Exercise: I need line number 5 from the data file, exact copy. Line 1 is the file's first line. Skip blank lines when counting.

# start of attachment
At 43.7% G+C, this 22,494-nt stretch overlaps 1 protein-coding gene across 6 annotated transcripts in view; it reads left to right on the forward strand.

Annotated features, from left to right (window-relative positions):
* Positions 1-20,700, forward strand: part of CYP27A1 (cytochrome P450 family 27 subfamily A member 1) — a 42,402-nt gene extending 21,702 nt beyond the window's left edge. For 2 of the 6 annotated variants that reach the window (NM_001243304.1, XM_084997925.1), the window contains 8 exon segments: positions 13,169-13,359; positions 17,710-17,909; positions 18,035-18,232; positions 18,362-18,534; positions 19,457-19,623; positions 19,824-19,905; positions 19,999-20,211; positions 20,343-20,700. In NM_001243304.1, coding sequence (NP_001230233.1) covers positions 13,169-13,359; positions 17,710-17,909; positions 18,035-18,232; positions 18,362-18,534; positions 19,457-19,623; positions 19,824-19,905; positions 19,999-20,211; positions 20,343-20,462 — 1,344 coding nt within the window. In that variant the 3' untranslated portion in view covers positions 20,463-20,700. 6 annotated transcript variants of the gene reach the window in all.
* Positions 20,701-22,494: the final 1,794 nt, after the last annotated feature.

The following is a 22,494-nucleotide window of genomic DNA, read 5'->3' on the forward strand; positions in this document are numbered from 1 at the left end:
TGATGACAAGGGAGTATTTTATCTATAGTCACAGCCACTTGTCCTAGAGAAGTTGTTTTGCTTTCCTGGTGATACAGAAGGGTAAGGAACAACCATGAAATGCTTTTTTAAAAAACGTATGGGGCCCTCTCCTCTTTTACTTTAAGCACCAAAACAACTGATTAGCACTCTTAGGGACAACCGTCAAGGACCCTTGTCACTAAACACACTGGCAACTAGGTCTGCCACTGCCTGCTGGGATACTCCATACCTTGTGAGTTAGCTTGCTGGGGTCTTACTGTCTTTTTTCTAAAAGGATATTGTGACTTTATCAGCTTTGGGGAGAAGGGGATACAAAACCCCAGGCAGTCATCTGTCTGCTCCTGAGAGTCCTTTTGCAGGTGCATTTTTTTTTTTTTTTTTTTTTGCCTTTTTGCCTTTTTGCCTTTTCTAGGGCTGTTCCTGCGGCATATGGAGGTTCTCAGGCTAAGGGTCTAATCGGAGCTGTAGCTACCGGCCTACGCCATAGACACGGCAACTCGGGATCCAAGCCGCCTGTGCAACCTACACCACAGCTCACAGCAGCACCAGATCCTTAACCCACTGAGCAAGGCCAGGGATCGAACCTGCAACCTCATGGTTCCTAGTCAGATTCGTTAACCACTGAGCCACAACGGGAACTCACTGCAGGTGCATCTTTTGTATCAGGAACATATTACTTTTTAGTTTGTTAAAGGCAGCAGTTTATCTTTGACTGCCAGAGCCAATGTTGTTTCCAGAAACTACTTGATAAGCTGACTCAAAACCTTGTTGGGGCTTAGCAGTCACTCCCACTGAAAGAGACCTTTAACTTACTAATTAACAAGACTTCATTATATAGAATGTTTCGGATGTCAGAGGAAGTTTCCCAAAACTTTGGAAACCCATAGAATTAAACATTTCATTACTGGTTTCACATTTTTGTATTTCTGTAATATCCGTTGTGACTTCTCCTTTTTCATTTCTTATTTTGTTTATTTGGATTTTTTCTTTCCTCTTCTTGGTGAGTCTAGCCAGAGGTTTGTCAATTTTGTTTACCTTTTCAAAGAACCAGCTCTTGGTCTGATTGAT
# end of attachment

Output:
The following is a 22,494-nucleotide window of genomic DNA, read 5'->3' on the forward strand; positions in this document are numbered from 1 at the left end: